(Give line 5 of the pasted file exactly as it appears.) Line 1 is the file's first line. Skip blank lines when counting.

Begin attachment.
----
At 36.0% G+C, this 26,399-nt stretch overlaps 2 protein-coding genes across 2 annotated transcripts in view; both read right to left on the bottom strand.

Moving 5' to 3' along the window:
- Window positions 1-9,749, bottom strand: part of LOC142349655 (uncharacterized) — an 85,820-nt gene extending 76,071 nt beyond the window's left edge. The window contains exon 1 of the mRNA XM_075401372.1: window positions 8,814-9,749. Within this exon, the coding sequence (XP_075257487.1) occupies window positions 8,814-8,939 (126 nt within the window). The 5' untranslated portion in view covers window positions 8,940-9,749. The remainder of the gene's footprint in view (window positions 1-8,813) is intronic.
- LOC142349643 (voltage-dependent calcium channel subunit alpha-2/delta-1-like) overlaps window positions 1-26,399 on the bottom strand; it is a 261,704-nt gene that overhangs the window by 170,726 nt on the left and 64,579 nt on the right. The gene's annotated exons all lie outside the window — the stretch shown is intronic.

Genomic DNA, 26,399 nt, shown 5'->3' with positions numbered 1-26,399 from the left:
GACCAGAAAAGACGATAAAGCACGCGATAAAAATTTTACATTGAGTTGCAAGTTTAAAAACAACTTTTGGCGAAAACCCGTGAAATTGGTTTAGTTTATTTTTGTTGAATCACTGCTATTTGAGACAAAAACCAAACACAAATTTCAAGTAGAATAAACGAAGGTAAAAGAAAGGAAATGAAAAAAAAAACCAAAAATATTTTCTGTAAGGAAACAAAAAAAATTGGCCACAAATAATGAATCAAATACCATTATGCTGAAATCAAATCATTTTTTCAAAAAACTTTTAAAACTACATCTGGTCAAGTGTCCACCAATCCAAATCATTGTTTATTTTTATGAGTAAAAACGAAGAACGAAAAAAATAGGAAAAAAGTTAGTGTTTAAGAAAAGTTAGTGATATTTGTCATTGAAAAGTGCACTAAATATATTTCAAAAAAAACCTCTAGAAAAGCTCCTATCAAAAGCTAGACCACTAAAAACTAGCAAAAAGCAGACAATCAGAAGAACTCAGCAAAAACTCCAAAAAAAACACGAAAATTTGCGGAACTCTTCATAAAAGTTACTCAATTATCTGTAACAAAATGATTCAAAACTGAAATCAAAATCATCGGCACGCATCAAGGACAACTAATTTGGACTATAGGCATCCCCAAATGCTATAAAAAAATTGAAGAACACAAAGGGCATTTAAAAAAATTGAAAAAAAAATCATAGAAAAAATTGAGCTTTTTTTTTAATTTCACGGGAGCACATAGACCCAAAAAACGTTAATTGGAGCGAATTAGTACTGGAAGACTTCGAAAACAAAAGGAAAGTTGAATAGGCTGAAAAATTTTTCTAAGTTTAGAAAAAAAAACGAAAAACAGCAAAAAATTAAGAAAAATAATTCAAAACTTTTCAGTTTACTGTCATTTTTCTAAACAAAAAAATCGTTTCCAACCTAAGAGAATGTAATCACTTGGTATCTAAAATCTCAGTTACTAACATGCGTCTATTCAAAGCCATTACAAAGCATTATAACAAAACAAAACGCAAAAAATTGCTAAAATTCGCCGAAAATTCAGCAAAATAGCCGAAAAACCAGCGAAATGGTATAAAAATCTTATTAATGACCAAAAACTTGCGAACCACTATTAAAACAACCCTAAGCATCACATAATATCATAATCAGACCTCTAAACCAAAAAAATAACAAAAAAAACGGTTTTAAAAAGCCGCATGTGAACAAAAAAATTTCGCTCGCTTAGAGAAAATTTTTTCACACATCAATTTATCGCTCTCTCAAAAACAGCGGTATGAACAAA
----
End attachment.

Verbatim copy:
Genomic DNA, 26,399 nt, shown 5'->3' with positions numbered 1-26,399 from the left: